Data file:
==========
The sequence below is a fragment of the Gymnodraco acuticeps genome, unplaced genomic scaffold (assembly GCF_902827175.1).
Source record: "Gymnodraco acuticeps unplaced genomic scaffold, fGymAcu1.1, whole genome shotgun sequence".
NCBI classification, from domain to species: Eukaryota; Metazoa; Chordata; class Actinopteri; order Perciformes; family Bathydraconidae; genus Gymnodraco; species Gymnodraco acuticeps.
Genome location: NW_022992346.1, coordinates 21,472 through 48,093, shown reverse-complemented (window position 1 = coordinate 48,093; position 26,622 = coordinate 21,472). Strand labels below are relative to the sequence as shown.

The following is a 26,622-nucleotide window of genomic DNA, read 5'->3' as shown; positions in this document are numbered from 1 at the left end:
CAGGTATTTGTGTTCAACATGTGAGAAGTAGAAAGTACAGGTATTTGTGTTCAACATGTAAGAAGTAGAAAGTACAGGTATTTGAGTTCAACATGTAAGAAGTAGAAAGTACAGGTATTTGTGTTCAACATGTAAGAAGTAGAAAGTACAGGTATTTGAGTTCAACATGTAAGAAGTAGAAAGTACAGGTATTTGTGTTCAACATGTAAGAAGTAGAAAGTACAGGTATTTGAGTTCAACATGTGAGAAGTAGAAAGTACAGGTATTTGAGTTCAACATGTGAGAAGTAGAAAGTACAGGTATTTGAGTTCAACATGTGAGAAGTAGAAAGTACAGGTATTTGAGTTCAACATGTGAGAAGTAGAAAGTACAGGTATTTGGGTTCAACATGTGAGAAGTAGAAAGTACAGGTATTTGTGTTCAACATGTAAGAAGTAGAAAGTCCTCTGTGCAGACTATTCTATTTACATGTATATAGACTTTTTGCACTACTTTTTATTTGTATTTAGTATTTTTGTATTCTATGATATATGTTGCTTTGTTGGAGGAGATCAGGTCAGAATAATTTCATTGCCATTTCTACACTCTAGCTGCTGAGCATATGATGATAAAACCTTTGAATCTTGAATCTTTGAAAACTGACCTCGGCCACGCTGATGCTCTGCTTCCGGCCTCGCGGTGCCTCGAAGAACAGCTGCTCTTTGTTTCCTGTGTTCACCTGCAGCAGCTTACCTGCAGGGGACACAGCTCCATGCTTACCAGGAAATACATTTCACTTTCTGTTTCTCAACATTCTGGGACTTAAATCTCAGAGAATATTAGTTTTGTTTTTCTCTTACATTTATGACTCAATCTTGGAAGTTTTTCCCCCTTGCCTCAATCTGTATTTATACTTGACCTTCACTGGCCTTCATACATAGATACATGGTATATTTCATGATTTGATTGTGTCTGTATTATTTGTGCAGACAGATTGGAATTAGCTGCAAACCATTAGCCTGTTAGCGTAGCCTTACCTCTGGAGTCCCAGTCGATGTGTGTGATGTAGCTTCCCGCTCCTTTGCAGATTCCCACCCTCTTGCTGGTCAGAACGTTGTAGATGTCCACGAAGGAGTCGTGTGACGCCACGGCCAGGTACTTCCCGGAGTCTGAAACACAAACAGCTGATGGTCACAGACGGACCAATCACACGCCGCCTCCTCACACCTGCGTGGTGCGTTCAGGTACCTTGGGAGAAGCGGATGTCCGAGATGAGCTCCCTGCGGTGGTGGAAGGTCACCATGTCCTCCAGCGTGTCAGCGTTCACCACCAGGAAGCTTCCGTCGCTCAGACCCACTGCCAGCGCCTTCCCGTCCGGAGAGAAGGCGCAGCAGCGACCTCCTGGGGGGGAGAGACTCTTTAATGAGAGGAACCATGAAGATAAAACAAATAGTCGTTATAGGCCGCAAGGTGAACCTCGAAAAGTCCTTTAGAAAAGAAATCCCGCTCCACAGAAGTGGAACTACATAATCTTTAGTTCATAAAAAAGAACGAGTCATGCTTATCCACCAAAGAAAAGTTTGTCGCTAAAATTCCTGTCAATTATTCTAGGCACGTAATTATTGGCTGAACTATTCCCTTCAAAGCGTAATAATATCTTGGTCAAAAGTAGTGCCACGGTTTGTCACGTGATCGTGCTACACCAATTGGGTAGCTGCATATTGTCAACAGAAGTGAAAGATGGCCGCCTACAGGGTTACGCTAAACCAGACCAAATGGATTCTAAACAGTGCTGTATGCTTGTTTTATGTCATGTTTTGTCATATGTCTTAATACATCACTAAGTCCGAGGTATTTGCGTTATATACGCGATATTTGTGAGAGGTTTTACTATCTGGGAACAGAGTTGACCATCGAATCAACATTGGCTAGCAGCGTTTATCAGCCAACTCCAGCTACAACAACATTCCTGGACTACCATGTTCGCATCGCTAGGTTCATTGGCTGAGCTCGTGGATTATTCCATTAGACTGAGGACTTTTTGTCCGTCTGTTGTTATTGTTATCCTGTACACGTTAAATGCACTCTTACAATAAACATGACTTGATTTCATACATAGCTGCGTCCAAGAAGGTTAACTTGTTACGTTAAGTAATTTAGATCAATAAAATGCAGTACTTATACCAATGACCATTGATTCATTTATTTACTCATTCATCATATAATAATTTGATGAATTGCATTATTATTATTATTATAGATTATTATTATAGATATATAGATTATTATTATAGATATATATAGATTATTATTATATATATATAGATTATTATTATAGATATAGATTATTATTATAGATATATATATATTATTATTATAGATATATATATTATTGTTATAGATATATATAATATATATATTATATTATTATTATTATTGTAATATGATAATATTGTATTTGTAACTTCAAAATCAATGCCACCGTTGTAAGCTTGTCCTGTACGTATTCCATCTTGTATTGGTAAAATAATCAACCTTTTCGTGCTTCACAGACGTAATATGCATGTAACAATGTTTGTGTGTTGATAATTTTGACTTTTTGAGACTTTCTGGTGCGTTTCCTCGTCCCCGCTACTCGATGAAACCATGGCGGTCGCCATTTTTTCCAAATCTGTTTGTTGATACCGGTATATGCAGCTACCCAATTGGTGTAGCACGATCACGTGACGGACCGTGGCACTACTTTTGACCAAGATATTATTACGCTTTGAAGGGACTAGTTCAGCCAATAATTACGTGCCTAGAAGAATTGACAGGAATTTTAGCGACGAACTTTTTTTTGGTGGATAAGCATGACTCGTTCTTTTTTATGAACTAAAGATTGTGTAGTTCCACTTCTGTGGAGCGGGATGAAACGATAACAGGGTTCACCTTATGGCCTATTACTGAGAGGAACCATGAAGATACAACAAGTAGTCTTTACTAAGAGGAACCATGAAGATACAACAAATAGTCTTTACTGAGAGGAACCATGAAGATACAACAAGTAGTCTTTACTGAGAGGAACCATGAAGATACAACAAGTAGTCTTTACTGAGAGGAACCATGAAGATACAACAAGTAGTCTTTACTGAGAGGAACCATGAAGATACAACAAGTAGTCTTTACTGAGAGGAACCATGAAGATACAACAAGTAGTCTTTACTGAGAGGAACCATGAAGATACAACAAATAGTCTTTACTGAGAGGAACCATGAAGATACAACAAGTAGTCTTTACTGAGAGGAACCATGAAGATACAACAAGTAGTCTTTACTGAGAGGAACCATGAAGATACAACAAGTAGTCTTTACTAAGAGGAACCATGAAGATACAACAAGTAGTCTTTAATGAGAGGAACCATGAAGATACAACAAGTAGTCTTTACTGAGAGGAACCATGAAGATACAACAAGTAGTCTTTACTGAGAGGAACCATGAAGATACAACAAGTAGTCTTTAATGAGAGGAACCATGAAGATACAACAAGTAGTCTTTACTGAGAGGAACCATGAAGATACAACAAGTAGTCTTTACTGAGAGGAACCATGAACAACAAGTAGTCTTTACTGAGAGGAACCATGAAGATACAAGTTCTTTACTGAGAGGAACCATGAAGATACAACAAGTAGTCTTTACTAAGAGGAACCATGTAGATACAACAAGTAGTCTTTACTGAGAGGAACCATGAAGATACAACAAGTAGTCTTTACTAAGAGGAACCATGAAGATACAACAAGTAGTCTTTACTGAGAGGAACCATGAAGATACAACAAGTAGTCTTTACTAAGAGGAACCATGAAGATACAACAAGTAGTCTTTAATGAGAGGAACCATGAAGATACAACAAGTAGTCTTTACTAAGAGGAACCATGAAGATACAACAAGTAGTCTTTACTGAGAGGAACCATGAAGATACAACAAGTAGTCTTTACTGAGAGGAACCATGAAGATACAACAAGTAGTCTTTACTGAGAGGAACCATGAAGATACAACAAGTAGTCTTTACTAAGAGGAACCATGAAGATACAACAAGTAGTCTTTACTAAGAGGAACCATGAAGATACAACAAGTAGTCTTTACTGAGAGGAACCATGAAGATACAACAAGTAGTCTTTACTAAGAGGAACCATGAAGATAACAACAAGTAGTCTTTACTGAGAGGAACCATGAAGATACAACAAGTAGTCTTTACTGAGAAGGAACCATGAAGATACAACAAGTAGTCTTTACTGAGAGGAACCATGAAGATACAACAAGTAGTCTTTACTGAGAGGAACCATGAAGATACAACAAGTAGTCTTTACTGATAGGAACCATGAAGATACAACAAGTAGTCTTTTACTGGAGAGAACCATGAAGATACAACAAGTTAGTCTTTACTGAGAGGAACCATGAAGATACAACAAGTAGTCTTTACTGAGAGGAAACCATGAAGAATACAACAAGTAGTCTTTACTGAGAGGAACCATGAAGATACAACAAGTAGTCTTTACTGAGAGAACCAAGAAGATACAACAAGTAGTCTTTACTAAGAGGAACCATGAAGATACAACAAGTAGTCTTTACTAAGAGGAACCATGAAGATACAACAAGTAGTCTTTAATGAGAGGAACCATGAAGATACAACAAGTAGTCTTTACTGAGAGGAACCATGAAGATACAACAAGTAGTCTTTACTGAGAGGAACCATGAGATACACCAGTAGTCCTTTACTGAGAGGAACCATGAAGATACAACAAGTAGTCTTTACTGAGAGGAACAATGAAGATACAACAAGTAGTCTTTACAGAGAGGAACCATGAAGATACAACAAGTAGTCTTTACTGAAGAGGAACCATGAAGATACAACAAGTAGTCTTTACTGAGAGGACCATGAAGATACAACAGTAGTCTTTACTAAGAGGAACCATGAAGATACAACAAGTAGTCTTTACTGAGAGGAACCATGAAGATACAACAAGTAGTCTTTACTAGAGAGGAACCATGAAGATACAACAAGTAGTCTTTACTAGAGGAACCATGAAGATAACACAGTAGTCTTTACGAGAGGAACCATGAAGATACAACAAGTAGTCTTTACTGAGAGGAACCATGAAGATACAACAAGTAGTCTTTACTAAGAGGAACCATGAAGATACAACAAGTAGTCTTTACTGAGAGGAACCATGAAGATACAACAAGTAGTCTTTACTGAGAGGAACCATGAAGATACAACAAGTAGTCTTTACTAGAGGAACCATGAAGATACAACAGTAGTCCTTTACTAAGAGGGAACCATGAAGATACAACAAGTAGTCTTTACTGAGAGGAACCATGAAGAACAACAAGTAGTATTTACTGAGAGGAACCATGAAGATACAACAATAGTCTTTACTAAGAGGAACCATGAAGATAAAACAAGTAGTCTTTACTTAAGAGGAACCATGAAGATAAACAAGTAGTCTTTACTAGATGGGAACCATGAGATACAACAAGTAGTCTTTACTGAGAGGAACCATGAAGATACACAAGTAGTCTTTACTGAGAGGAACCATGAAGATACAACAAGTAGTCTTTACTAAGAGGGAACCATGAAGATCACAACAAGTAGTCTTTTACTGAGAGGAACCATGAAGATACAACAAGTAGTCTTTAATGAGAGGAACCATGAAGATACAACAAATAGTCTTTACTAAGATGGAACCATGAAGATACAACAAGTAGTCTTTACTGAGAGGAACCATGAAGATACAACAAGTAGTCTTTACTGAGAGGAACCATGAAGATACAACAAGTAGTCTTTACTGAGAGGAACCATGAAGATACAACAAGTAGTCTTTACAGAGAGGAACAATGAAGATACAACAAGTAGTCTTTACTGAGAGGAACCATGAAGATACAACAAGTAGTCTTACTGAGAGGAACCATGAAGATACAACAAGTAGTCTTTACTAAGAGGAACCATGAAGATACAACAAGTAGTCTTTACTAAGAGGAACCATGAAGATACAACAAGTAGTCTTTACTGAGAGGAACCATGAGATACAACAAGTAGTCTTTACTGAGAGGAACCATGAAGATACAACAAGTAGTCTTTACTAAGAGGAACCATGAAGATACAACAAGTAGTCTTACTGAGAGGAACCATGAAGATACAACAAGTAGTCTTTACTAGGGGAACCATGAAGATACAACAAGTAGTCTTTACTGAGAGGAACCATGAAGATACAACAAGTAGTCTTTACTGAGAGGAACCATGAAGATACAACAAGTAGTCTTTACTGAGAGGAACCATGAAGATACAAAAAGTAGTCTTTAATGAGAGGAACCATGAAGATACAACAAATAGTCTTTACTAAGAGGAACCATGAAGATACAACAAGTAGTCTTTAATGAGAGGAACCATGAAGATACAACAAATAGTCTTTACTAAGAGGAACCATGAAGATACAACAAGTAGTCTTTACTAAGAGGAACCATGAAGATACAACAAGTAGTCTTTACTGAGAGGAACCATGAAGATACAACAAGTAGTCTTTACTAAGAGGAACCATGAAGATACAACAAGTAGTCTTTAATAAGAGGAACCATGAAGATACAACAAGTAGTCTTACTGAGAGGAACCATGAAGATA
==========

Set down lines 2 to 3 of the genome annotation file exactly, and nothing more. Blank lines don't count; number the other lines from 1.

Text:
Source record: "Gymnodraco acuticeps unplaced genomic scaffold, fGymAcu1.1, whole genome shotgun sequence".
NCBI classification, from domain to species: Eukaryota; Metazoa; Chordata; class Actinopteri; order Perciformes; family Bathydraconidae; genus Gymnodraco; species Gymnodraco acuticeps.